Transport minister promises action on Southern rail dispute

A Southern train

A Southern train

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SOLVING the crisis that has seen hundreds of trains cancelled and upset thousands of passengers is a top priority, according to the newly-appointed transport secretary.

Yesterday, MP Chris Grayling met managers from Southern’s owner Govia Thameslink Railway about the standard of its service.

Mr Grayling took office on Thursday, after previous rail minister Claire Perry resigned during the cabinet reshuffle. She said the Southern Rail dispute, which has seen reduced timetables and left commuters stranded, had left her ‘ashamed to be the rail minister’.

Mr Grayling, the Conservative MP for Epsom and Ewell, said the standard of service at Southern, where one in six trains have been cancelled until further notice in a bid to match staff resources to the timetable, has ‘got to improve quickly’. He said further meetings would be held on Monday.

He said: ‘I have been in the job for 36 hours and I can assure everyone who is a Southern Rail user that this is at the top of my agenda. I have already held meetings with them and more meetings will happen on Monday about it. Of course, it needs to be sorted. I am clear that this has got to improve and it has got to improve quickly.’

Sadiq Khan, the Mayor of London, also called for the Department for Transport to take over temporary responsibility for running Southern’s trains, branding them an ‘embarrassment’.

Southern started a reduced timetable until further notice in a bid to ensure trains run, meaning passengers face cancellations, delays or having to change trains.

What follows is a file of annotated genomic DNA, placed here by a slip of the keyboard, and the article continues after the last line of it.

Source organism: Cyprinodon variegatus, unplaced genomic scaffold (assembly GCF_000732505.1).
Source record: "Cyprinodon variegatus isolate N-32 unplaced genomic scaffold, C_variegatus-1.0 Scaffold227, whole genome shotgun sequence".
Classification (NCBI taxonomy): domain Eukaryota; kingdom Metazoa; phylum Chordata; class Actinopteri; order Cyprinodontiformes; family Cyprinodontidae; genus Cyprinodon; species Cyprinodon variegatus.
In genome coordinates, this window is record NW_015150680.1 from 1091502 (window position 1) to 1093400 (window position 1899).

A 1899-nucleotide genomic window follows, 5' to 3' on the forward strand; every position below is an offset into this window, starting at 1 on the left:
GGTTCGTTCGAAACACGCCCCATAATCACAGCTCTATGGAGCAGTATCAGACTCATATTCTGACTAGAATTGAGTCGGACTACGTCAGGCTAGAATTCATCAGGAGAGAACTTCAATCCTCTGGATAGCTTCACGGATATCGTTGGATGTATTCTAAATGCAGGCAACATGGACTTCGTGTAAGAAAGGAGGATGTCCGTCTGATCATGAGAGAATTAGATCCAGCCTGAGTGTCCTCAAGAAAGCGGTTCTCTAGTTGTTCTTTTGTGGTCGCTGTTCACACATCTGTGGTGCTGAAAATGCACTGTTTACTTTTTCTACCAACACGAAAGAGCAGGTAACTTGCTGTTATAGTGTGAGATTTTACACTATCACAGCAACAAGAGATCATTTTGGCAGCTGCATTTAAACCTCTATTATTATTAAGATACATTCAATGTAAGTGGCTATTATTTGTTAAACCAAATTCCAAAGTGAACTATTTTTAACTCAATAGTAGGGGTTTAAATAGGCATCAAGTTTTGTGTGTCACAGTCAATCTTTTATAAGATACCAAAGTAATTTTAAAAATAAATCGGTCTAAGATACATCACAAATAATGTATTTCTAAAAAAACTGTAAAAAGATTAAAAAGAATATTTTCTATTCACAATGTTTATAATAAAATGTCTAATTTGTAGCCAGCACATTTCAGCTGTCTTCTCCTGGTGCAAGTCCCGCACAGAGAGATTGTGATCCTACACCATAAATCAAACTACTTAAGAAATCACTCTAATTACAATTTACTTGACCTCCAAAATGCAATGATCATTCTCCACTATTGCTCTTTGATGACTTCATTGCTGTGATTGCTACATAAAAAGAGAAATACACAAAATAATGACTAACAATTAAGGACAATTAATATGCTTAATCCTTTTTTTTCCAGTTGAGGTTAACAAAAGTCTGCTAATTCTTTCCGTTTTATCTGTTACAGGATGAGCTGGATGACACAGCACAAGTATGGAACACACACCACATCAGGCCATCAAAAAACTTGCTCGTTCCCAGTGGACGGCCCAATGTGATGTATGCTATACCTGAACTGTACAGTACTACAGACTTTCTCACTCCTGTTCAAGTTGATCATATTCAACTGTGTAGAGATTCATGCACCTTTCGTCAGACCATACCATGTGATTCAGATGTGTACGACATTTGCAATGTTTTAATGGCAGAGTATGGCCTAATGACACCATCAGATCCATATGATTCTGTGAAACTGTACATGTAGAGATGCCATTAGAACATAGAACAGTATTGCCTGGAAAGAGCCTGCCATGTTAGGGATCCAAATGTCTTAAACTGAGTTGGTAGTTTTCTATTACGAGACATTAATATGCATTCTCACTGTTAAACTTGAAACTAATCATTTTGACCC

For example, passengers can no longer travel between directly between Southampton and Brighton, and must change at Fratton.

The row first began over changes to the role of conductors, which would see drivers operate the doors. Rail union RMT says this would put people’s safety at risk. It says that ‘driver-only operation’ will end the guarantee that a guard, in addition to the driver, will always be on the train to assist passengers with disabilities, to watch for people being caught in the doors and to deter anti-social behaviour.

RMT general secretary Mick Cash said: ‘The consequences for personal safety, disabled access and the overall safe operation of rail services are simply horrific.’

An increase in sickness rates has come during the dispute, combined with insufficient staff to fill every shift without volunteers to do overtime, meaning services cannot run.

The dispute has led to a series of 24-hour strikes since April, with more walk-outs planned.

Yesterday Southern services were hit further as a hole was found underneath the railway tracks at Forest Hill, meaning two lines into London Bridge were closed.

A Southern Rail spokesman declined to comment on Mr Grayling’s statement when approached by The News.

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